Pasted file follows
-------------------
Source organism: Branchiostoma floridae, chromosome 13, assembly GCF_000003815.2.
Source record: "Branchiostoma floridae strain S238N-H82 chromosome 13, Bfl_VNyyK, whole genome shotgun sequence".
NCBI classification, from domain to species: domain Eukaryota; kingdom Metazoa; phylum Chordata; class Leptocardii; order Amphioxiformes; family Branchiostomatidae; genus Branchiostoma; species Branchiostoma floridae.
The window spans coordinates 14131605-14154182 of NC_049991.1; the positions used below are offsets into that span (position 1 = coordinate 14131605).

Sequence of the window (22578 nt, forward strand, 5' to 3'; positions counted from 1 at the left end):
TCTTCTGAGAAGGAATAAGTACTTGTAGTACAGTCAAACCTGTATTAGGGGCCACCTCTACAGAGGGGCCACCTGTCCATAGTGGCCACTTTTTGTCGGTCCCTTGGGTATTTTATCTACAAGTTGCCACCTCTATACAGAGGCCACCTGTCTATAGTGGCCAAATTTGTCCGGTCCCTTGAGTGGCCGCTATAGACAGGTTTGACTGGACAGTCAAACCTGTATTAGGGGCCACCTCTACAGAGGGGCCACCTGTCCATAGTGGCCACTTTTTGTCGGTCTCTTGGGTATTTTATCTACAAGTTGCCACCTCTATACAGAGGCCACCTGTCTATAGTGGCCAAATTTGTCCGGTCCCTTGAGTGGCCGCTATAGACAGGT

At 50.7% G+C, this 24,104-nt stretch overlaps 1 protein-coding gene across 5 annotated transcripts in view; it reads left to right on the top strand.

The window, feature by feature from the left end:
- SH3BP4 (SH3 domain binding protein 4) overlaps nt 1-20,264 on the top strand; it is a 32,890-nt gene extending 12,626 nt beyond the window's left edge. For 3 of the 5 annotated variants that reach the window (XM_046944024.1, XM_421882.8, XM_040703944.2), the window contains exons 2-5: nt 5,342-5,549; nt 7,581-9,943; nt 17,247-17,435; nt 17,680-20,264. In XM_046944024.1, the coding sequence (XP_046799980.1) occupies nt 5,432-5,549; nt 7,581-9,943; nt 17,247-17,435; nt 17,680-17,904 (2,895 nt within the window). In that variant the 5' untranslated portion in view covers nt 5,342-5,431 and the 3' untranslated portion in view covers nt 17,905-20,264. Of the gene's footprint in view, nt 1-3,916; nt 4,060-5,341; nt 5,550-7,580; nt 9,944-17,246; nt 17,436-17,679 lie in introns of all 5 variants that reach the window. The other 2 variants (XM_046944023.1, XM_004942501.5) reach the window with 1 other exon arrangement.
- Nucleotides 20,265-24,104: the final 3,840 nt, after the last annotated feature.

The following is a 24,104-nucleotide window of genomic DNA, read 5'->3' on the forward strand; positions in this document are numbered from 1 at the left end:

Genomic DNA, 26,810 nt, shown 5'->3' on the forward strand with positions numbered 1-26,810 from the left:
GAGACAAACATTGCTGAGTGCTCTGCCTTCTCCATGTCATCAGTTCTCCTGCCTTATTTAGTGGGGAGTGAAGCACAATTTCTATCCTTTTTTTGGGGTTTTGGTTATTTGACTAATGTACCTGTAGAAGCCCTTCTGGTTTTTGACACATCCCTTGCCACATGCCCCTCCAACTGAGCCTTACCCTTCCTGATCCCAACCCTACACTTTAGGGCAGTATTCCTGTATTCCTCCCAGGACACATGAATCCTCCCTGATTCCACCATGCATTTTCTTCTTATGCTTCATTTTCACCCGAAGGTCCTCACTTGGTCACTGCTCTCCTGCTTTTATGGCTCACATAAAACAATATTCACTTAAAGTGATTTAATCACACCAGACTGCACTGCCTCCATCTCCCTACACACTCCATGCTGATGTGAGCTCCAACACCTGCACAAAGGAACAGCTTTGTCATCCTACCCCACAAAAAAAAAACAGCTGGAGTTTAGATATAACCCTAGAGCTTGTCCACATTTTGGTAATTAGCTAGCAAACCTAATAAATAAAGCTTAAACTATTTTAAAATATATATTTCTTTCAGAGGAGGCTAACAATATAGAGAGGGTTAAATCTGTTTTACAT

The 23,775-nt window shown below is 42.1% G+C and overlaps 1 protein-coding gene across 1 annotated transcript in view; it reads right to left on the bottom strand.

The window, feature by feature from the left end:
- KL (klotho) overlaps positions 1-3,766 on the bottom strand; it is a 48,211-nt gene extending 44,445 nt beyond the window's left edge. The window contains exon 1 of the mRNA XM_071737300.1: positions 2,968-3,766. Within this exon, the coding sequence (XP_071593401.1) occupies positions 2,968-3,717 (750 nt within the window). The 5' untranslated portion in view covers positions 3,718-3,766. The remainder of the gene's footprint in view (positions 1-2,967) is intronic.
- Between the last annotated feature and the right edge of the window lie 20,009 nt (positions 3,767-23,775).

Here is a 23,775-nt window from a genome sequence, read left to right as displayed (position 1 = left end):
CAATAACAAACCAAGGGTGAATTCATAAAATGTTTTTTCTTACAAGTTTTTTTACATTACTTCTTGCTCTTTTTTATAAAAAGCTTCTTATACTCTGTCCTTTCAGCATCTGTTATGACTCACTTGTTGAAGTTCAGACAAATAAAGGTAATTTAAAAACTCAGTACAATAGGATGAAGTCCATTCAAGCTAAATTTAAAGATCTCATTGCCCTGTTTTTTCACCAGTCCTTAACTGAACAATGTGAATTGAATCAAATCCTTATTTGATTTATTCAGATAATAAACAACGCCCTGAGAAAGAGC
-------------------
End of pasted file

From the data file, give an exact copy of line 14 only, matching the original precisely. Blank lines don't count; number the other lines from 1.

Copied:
The 23,775-nt window shown below is 42.1% G+C and overlaps 1 protein-coding gene across 1 annotated transcript in view; it reads right to left on the bottom strand.